What to wear to a New Year’s Eve party:
- party invitation dress codes
- teen fashion for events, including a New Year’s Eve outfit
- fashion for men
- outfit rentals
- sparkles are in
- what not to wear
- my favorite: the New Year’s Eve pajama party!
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What to wear to a New Year’s Eve party:
|When I was conducting research for my post on scented paper, I came across some interesting smell-related sites:|
Does scented paper exist? I’ve been intrigued by the concept since seeing Legally Blonde, in which Reese Witherspoon’s character Elle Woods submitted her resume on paper that was not only pink, but scented as well, to give it that "extra something." After conducting my own exhaustive research, however, I found out that you can’t just purchase a ream of scented paper at, say, Office Depot.
The only products I found that were even close to this mythical scented paper included:
I hope someone eventually makes inexpensive scented paper that’s suitable for printing. A savvy entrepreneur could fill some niche markets in the wedding, home crafting, scrapbooking, stationery, dining napkin or specialty paper industries. Maybe Martha or Kate — or, more practically, Wausau Paper or Gartner Studios — should look into it.
|What’s in your ideal Swiss Army knife? Along the lines of the ultimate house, I designed my own ultimate pocket tool. My Swiss Army knife would include the usual:|
as well as some high-tech mini-gadgets:
and other useful things:
Yeah, I realize this would probably make an awfully large tool, perhaps too big to fit into one’s pocket — but it’s a fun fantasy. In the meantime, however, we can content ourselves with the Victorinox Swiss Army knife with SwissMemory 1GB USB drive.
A cup of tea, the big newspaper (or a good book) and feet soaking in warm bubbling water — can you imagine a better way to spend Sunday mornings in winter? The only challenge to this cozy scenario is how to keep the water warm in the foot bath. I grew frustrated with having to get up to refill the foot bath in the middle of a relaxing soak because the water had become tepid. Unlike other foot spa baths, the HoMedics JetSpa Ultra Jet Action Pedicure Footbath not only actually keeps the water warm (even hot!), it can heat up cold water via its own safe heating mechanism. The bubbles and jet action are nice, too. It comes with a brush and pumice stone pedicure attachments, but I never use them. The system is great for softening toenails for a spa-quality pedicure. So no more annoying refill interruptions — you can keep your feet in this thing until your soles wrinkle and you’ve gotten through the entire paper.
|Courtesy of Wikipedia, please have a happy and well-informed:|
These soaps are so beautiful that you’ll have to convince yourself to use them — and you’ll want to. The aquamarine blue soaps contain fragrant chamomile and meadowsweet extracts, and the “speckles” on the eggs are bits of oatmeal and wheat bran for gentle exfoliation. Best of all, these French-milled, high-lather, vegetable-based soaps are "nested" inside an old-fashioned apothecary jar.
|Jethro Tull Christmas Album
I’ve never been much of a Deadhead, but as youthful musical obsessions go, I would say I was definitely more of a Tull Skull. As such, this is one of my favorite winter holiday albums. Please don’t ask me what the lyrics mean; I usually don’t have a clue. But the album is delightful nonetheless — very solstitial.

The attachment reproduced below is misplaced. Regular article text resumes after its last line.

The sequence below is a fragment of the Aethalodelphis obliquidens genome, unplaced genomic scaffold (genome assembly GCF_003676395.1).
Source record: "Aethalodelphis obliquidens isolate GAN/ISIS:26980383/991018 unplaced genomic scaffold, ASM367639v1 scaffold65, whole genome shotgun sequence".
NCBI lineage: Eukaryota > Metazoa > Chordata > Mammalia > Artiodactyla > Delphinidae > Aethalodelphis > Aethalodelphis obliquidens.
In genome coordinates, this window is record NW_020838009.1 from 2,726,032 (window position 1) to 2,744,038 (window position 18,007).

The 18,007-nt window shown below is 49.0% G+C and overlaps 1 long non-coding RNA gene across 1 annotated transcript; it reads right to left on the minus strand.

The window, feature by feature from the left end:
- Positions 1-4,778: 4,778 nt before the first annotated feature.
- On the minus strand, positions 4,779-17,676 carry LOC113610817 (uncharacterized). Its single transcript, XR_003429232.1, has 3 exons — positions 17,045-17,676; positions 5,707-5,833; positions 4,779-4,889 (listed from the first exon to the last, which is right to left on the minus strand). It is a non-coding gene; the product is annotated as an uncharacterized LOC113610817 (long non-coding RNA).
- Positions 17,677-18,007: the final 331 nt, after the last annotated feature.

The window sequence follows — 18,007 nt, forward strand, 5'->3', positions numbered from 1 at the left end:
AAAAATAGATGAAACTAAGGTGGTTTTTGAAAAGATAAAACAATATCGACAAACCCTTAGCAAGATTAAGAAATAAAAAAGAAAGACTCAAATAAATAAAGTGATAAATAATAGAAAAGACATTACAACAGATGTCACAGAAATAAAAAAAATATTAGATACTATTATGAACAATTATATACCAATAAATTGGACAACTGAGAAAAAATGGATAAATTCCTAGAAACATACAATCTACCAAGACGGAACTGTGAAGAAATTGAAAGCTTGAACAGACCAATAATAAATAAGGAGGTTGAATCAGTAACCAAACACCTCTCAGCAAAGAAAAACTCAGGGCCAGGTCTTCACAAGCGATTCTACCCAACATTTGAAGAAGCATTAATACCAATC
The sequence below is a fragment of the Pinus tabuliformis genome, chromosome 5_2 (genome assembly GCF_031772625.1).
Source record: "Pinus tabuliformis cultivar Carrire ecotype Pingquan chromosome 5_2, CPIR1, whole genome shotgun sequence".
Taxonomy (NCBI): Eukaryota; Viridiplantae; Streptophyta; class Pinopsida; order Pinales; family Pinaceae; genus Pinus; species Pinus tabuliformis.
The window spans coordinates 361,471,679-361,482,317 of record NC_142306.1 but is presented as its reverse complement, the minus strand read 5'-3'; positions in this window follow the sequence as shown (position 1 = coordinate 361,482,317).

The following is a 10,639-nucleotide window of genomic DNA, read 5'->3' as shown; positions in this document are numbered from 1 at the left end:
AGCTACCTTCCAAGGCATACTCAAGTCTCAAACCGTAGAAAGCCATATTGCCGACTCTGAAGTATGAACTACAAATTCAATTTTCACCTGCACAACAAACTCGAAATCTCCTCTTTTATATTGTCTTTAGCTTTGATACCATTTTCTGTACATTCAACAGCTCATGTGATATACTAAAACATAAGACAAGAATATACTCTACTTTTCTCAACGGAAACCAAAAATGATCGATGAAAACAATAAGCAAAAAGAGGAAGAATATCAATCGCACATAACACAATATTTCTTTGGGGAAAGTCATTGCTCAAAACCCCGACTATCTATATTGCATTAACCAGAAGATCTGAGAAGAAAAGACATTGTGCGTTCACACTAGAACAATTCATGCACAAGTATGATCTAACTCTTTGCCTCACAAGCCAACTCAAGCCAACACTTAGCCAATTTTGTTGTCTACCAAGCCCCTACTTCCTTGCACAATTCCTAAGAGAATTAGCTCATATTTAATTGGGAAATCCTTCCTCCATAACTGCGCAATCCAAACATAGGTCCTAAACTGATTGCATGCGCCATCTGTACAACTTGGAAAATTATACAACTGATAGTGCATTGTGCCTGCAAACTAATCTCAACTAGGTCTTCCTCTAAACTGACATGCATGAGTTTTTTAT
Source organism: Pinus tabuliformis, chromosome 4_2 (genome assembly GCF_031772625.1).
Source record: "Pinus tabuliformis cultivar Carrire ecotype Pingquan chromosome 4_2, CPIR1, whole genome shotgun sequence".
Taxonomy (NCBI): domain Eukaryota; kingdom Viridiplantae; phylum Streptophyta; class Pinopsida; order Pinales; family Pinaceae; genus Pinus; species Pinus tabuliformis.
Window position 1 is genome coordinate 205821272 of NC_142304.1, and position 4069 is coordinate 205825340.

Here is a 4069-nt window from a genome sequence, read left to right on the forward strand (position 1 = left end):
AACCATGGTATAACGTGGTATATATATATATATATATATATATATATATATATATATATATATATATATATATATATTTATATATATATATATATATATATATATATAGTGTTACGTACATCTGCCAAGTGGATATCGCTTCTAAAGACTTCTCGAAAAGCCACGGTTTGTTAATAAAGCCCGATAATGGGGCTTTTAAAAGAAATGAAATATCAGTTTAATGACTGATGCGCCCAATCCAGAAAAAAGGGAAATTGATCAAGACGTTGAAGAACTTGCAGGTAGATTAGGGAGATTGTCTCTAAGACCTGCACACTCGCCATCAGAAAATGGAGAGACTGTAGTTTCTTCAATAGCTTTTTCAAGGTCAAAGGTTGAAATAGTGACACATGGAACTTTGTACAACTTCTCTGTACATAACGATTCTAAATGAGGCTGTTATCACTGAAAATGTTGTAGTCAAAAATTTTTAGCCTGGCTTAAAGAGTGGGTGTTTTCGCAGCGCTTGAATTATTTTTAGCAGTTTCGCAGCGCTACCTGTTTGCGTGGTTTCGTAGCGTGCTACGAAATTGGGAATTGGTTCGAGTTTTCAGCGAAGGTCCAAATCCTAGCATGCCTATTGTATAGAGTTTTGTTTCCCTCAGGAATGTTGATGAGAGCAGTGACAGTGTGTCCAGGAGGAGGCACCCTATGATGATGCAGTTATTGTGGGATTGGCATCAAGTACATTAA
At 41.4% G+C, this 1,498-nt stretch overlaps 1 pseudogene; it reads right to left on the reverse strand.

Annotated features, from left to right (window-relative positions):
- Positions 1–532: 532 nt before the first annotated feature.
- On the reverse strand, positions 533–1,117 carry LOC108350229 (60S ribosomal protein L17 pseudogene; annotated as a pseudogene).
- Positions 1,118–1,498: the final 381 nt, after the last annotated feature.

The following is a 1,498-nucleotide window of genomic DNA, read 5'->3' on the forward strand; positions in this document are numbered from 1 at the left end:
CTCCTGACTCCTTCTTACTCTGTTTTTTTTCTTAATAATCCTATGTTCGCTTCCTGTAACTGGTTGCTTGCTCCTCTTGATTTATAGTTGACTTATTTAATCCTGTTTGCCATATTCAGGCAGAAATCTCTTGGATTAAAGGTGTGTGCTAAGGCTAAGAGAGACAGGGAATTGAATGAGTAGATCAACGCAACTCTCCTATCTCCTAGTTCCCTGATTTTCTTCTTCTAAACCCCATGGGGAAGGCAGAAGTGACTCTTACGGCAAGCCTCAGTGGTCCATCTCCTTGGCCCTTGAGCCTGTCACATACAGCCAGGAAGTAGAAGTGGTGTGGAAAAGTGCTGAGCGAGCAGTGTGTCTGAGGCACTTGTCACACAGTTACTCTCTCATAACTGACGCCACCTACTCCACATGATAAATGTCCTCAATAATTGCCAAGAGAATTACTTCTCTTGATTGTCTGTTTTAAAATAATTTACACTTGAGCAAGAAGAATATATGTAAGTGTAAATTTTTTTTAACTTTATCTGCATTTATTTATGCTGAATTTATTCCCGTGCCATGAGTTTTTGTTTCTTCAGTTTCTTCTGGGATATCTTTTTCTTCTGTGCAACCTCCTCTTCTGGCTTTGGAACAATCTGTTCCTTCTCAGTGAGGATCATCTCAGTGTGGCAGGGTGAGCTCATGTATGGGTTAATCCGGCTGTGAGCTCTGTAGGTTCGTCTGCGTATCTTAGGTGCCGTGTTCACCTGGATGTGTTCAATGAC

|Music for a Soulful Christmas
This is a little-known compilation of wonderful Christmas songs by some of my favorite vocal artists of the mid-twentieth century: Ella Fitzgerald, Nat King Cole, Nancy Wilson, Lou Rawls, Lena Horne and Charles Brown. Ella Fitzgerald’s rendition of "It Came Upon the Midnight Clear" is alone worth the price of the entire album, but I should mention that I swoon to Nat King Cole’s "O Holy Night" as well.
This compilation features more artists that are current than those mentioned above. I love Harry Connick, Jr.’s jazzy, rhythmically exuberant piano version of "Winter Wonderland," the fun Hawaiian Christmas song "Meme Kalikimaka" by Poi Dog Pondering, and two very different versions of "O Come All Ye Faithful," one by Wynton Marsalis, the other by Art Garfunkel, both bittersweet and lovely.
It’s not too late to order any of these in time for the weekend.
Does it fly? Can it cry? Can you eat it? Is it blue? Can you throw it? The Mind-Reading Electronic Question Game is a cool-looking device that can guess an object that you’re thinking of (although I can’t imagine that it could come up with obscure band names and scientific terms). Good for long trips, waiting rooms, bored kids and party ice-breakers.
Or you could just play 20 Questions online for free.
I often find the Canadian Broadcasting Corporation’s daily news show As It Happens amusing in a, well, Canadian sort of way. While much of the news comprises standard reports about national or global affairs, some segments focus on stories with a distinctly maple leaf flavor, such as fishing contests, hockey games, hunting adventures and so on. But stories set in other countries have a folksy tone as well. A story on December 9 had me cracking up: Andrew Caulfield, a thirteen-year-old bagpiper, had gotten in trouble with the city council of Paisley, Scotland for playing his bagpipes too loudly and disturbing a neighbor. The council threatened to label the boy as "antisocial." Listen as Caulfield recites a litany of what antisocial really means. (Forward your audio player to 21 minutes, 37 seconds to listen to the 8-minute segment.)